In new draft guidance, the National Institute for Health and Care Excellence says that Gilead Sciences’ blockbuster Sovaldi should be made available on the NHS for treating some patients with chronic hepatitis C.
Following receipt of additional information about the drug’s cost-effectiveness from Gilead, NICE says it is now planning to recommend the drug’s use, in combination with peginterferon alfa and ribavirin for treating: genotype 1 chronic hepatitis C in adults; genotype 3 chronic hepatitis C in adults with cirrhosis; and genotype 3 chronic hepatitis C in adults without cirrhosis only if they have had treatment for hepatitis C before.
It does not recommend Sovaldi (sofosbuvir) in combination with peginterferon alfa and ribavirin for treating genotype 4, 5 and 6 chronic hepatitis C in adults.
In combination with ribavirin alone, NICE plans to recommend’s Sovaldi’s use as an option for treating: genotype 2 chronic hepatitis C in adults, only if they have not had treatment for chronic hepatitis C before and are intolerant to or ineligible for interferon therapy, or if they have had treatment for chronic hepatitis C before, regardless of interferon eligibility; and for treating genotype 3 chronic hepatitis C only in adults with cirrhosis.
It does not plan to recommend Sovaldi, in combination with ribavirin alone, for treating adults with genotype 1, 4, 5 and 6 chronic hepatitis C.
'Very complex assessment'
Responding to the draft guidance, Gilead Sciences’ UK general manager, Stelios Karagiannoglou, said the company is “pleased that, following a very complex assessment, NICE has recognised the clinical and economic benefit of treatment with sofosbuvir and have determined it is a valuable use of NHS resources for the majority of hepatitis C patients.”
However, the firm also notes the unmet need that still exists for patients with specific sub-types of hepatitis C for which the NICE draft guidance does not recommend the drug’s use, and points out that a recommendation by the Scottish Medicines Consortium in June enables a broad range of hepatitis C patients in Scotland to receive treatment with Sovaldi.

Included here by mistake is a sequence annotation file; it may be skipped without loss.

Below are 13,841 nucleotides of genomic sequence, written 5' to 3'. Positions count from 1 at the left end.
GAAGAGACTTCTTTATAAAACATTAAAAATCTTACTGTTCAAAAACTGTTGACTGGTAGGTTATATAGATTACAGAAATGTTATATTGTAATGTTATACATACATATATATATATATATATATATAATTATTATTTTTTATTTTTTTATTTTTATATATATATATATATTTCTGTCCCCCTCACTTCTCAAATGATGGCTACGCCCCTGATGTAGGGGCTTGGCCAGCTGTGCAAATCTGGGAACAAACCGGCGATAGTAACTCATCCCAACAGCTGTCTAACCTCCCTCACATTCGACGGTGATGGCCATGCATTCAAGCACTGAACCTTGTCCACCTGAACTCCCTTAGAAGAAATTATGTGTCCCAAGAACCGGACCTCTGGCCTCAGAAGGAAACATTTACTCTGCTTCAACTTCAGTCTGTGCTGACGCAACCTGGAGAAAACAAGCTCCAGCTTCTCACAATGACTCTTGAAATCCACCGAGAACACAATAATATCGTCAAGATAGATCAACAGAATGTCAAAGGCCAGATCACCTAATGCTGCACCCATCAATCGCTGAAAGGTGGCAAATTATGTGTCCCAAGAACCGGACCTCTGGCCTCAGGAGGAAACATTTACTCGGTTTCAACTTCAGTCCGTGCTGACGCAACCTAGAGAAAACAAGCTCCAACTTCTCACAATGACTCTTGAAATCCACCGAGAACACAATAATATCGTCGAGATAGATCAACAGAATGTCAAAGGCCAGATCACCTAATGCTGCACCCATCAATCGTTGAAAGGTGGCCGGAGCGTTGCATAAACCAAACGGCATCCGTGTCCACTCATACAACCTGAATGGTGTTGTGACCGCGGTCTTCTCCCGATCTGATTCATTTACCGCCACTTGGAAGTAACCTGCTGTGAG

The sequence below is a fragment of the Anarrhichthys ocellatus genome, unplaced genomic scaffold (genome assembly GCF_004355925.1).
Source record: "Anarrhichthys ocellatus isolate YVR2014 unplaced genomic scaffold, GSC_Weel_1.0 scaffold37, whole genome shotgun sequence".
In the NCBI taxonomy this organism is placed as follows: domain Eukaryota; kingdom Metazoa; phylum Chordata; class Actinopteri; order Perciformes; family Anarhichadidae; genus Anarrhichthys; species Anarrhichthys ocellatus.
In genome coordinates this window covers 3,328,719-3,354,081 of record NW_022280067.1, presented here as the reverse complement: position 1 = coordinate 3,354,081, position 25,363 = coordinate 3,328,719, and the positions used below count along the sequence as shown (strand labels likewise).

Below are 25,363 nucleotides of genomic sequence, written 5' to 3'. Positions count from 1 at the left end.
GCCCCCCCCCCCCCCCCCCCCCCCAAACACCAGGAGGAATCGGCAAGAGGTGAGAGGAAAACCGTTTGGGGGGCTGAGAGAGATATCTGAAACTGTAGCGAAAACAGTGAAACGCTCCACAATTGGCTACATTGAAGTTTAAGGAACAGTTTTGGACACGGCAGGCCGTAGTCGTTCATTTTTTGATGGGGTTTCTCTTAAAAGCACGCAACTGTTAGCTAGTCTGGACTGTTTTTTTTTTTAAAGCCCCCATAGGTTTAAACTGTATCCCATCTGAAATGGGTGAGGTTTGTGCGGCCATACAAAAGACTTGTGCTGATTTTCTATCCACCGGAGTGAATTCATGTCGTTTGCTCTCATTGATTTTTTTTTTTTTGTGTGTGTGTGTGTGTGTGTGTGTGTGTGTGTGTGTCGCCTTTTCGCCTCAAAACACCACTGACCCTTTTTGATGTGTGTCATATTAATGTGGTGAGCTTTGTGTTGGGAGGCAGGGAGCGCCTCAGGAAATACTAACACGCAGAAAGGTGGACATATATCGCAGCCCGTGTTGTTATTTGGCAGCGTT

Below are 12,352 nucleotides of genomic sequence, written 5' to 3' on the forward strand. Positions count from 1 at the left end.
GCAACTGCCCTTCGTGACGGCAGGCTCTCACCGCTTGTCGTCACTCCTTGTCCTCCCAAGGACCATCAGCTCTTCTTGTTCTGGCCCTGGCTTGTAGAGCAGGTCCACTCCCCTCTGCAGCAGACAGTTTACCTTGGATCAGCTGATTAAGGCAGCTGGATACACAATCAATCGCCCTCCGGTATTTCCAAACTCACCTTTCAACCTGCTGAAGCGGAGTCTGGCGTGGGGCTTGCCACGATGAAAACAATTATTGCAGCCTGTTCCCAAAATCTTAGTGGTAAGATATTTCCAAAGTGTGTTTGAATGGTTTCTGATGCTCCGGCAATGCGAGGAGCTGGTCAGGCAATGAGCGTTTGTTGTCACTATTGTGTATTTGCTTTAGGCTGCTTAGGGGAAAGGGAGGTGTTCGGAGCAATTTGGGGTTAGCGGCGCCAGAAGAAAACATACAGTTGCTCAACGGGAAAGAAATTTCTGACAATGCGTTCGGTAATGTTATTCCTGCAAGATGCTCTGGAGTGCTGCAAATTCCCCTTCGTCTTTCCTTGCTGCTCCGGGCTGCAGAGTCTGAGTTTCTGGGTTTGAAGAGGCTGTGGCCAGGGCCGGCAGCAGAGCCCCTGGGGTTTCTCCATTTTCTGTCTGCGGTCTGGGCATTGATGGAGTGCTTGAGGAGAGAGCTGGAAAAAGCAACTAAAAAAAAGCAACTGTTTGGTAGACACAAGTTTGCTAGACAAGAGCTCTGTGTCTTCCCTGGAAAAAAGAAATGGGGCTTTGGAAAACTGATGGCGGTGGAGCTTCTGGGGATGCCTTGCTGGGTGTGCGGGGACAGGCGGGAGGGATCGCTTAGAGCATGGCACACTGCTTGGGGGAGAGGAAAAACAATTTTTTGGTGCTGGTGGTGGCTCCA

The Hepatitis C Trust said the new provisional guidance “takes us one step closer to making the elimination of hepatitis C a realistic possibility by improving both cure rates and tolerability.” However, while the Trust is delighted that more patients will have access to this new treatment, “we are equally disappointed that a small group of patients will not benefit,” said chief executive Charles Gore.
“With many other new drugs in the pipeline, we ask NICE to find room in its crowded work programme to assess them as early as possible to ensure all patients have the opportunity to get cured of this cancer-causing virus,” Mr Gore added.
In April, NHS England approved funding for Sovaldi for patients significantly at risk of dying or needing a liver transplant. At $84,000 for three months’ treatment, or just under £35,000 in the UK, the drug’s high price has led to widespread concern, with the US Senate Finance Committee asking Gilead to provide it with detailed information “because we need a better understanding of how your company arrived at the price for this drug.”
Sales of Sovaldi globally are expected to be close to $10 billion in its first year.
- NICE is asking for comments on this new draft guidance, to be received by September 5.